Symptoms, Diagnosis, and Treatment

What are the Symptoms of Hantavirus Pulmonary Syndrome?

It appears that symptoms may develop between 1 and 5 weeks after exposure to infected rodents or their urine. The illness may seem similar to a severe cold or influenza.

Early symptoms include fatigue and fever and muscle aches, especially in the large muscle groups-thighs, hips, back, and sometimes shoulders. About half of people with HPS have headaches, dizziness, chills, and stomach problems, such as nausea, vomiting, diarrhea, and stomach pain.
Four to 10 days after the start of HPS, late symptoms appear. These include coughing and shortness of breath. HPS quickly progresses to severe breathing problems and to adult respiratory distress syndrome (ARDS), which is fatal in 30 to 40 percent of cases.

How is Hantavirus Pulmonary Syndrome Detected?

Hantavirus, which causes HPS, can be detected by examining blood and tissue samples.

How is Hantavirus Pulmonary Syndrome Treated?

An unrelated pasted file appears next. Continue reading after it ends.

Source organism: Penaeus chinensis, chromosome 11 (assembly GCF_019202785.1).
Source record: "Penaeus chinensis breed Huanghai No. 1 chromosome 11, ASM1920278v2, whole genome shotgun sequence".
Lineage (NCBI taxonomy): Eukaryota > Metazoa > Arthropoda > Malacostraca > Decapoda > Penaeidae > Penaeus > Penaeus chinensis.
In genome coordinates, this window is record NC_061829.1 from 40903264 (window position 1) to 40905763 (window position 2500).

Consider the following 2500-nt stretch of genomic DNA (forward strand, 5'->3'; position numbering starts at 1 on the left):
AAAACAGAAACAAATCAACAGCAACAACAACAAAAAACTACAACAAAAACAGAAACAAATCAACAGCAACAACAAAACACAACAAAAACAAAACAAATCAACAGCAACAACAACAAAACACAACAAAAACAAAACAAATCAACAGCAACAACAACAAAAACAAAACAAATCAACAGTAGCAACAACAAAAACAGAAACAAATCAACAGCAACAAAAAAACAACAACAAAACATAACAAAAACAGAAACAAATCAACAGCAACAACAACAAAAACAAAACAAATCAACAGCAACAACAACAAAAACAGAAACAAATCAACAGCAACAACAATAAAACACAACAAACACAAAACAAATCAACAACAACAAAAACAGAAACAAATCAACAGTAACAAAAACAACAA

There is no specific treatment for HPS, and there is no cure. But early diagnosis and treatment in an intensive care unit may improve a person's chances of recovery.

A person with HPS is given oxygen therapy to help them breathe. The earlier treatment is started, the more successful it is likely to be. If a person is brought into the hospital while in severe respiratory distress, it is less likely the treatment will work.

If you have been around rodents and have fever, deep muscle aches, and severe shortness of breath, tell your doctor right away so you can be tested for rodent-carried disease such as HPS.